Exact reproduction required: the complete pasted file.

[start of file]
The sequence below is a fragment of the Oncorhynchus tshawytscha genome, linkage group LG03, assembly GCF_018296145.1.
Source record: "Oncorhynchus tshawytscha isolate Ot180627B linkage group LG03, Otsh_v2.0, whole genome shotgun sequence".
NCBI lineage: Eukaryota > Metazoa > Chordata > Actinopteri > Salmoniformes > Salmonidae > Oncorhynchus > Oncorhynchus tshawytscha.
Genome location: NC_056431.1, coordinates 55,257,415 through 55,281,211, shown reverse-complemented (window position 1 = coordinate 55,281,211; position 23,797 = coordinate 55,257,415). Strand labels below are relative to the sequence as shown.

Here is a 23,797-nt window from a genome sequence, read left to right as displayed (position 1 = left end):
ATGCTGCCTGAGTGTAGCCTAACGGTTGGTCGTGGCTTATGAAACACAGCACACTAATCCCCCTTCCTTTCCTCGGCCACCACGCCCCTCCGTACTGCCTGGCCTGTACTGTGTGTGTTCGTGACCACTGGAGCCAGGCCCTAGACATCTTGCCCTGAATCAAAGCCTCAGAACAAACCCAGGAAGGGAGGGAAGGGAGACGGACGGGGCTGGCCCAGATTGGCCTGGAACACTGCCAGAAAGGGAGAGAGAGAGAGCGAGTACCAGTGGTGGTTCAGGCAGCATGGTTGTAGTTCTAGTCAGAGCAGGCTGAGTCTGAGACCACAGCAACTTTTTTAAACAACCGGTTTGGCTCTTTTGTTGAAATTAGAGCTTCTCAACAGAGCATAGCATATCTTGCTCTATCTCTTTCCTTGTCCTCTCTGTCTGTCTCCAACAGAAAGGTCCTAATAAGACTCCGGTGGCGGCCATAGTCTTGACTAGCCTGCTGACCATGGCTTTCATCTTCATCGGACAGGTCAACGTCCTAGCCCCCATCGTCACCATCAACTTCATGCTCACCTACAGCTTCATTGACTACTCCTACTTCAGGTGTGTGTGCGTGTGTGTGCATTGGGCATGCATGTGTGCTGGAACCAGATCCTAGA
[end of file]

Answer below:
The sequence below is a fragment of the Oncorhynchus tshawytscha genome, linkage group LG03, assembly GCF_018296145.1.
Source record: "Oncorhynchus tshawytscha isolate Ot180627B linkage group LG03, Otsh_v2.0, whole genome shotgun sequence".
NCBI lineage: Eukaryota > Metazoa > Chordata > Actinopteri > Salmoniformes > Salmonidae > Oncorhynchus > Oncorhynchus tshawytscha.
Genome location: NC_056431.1, coordinates 55,257,415 through 55,281,211, shown reverse-complemented (window position 1 = coordinate 55,281,211; position 23,797 = coordinate 55,257,415). Strand labels below are relative to the sequence as shown.

Here is a 23,797-nt window from a genome sequence, read left to right as displayed (position 1 = left end):
ATGCTGCCTGAGTGTAGCCTAACGGTTGGTCGTGGCTTATGAAACACAGCACACTAATCCCCCTTCCTTTCCTCGGCCACCACGCCCCTCCGTACTGCCTGGCCTGTACTGTGTGTGTTCGTGACCACTGGAGCCAGGCCCTAGACATCTTGCCCTGAATCAAAGCCTCAGAACAAACCCAGGAAGGGAGGGAAGGGAGACGGACGGGGCTGGCCCAGATTGGCCTGGAACACTGCCAGAAAGGGAGAGAGAGAGAGCGAGTACCAGTGGTGGTTCAGGCAGCATGGTTGTAGTTCTAGTCAGAGCAGGCTGAGTCTGAGACCACAGCAACTTTTTTAAACAACCGGTTTGGCTCTTTTGTTGAAATTAGAGCTTCTCAACAGAGCATAGCATATCTTGCTCTATCTCTTTCCTTGTCCTCTCTGTCTGTCTCCAACAGAAAGGTCCTAATAAGACTCCGGTGGCGGCCATAGTCTTGACTAGCCTGCTGACCATGGCTTTCATCTTCATCGGACAGGTCAACGTCCTAGCCCCCATCGTCACCATCAACTTCATGCTCACCTACAGCTTCATTGACTACTCCTACTTCAGGTGTGTGTGCGTGTGTGTGCATTGGGCATGCATGTGTGCTGGAACCAGATCCTAGA